NewsMissoula County


Panel delves into Missoula's "urban growth" trends

Missoula Home Growth
Posted at 7:16 AM, Oct 18, 2019
and last updated 2019-10-18 09:17:28-04

MISSOULA — With Missoula well into another growth spurt, leaders are combining their efforts to plan how that expansion will take place. But as evidenced by the first meeting of the Urban Growth Commission this week, that's a big, and complicated assignment.

When US Senator Steve Daines joined with local government and business leaders in August to announce the introduction of an effort to secure a new BUILD grant, there was a lot of optimism about the growth slated to occur between the western outskirts of Missoula and the airport.

But the reality of the inherent challenges of that growth is emerging, whether it's the city's massive annexation or elsewhere surrounding the Garden City.

"With the BUILD grant area out by the airport, or just in terms of the growth that's happening around Missoula, we need to coordinate and collaborate. And this is an opportunity for both elected officials and staff to get together and talk about those issues," Missoula County Commissioner Dave Strohmaier explained.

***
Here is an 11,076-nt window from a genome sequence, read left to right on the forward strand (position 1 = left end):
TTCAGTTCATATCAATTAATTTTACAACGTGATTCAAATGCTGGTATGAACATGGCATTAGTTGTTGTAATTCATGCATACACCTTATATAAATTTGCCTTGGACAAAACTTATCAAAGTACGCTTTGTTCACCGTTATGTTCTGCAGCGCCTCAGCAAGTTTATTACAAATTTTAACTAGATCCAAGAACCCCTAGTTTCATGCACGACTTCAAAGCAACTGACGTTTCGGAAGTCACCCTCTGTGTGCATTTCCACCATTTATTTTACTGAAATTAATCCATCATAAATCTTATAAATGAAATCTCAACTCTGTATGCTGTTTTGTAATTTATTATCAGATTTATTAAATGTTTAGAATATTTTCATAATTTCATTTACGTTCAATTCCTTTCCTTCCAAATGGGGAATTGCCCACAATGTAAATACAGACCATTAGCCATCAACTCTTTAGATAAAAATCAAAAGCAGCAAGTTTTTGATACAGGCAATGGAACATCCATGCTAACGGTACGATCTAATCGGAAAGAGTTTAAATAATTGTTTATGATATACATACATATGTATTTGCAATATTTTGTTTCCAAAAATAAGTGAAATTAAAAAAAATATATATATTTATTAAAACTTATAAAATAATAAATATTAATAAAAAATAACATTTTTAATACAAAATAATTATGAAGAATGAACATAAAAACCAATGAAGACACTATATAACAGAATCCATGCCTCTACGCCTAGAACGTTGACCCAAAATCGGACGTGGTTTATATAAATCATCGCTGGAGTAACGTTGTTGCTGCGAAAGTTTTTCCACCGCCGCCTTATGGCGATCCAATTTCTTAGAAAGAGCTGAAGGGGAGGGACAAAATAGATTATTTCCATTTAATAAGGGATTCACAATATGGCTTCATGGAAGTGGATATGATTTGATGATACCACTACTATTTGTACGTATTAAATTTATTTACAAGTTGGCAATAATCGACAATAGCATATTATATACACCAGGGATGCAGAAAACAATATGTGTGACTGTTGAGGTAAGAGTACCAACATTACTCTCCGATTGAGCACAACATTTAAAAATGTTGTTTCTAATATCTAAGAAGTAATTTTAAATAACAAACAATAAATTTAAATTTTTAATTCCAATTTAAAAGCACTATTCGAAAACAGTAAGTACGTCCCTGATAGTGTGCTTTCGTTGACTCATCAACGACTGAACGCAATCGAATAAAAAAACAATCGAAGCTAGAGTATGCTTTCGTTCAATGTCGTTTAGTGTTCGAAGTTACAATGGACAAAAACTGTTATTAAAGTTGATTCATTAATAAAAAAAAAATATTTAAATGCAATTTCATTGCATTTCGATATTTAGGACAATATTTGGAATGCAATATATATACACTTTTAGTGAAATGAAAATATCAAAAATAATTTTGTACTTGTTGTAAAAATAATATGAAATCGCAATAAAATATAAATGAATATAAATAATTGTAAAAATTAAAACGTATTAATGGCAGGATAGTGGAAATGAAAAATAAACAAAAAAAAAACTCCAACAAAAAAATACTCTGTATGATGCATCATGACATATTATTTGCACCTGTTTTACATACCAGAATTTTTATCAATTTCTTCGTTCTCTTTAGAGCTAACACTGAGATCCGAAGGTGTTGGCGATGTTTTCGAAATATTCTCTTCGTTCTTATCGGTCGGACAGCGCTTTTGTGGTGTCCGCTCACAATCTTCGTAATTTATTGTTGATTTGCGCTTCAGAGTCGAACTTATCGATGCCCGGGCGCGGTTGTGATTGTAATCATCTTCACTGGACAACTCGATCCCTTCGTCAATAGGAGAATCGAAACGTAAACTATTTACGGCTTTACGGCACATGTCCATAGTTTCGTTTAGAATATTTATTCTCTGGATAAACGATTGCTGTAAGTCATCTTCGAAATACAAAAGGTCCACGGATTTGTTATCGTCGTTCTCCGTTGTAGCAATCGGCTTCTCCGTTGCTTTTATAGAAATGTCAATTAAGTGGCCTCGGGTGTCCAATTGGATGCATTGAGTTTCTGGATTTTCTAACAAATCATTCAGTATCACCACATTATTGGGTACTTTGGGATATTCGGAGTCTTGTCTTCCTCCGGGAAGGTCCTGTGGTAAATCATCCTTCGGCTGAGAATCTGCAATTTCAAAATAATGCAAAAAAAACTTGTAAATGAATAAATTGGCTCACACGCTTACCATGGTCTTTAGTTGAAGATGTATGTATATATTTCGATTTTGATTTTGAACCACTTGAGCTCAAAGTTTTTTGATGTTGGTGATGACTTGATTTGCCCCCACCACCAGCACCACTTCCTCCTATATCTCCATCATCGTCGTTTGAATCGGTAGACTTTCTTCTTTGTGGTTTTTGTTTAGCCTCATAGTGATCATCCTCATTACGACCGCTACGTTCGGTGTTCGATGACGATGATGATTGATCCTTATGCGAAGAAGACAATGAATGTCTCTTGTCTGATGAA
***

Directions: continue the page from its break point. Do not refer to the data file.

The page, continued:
That includes a strained transportation system, providing services to a widening area, how to pay for it all -- and most of all, how to protect Missoula's character.

The new Urban Growth Commission is finding complications are apparent. How do you plan for a 50% increase in auto trips? What about affordable housing, or the best way to tackle cross-jurisdictional questions years after the city and county planning departments split?

Strohmaier says we have to try to find answers.

"Too often we run the risk if we don't plan in advance we're having to play a lot of catch up. But this is an opportunity to talk about where growth ought to occur if it occurs and make sure that it happens in a way that kind of meshes with Missoula and Missoula County's values," he told MTN News.

"We're starting the process of doing some master planning out there, with or without federal funds. It's important to take a hard look at what we want this community to look like in the 21st Century," Strohmaier added.

If authorized, that BUILD grant would funnel $23 million into providing future improvements, but that would only be for the area lying west of Reserve between Mullan Road and West Broadway. The goal is to hire a consultant to work on the Master Plan for that area before the end of the year.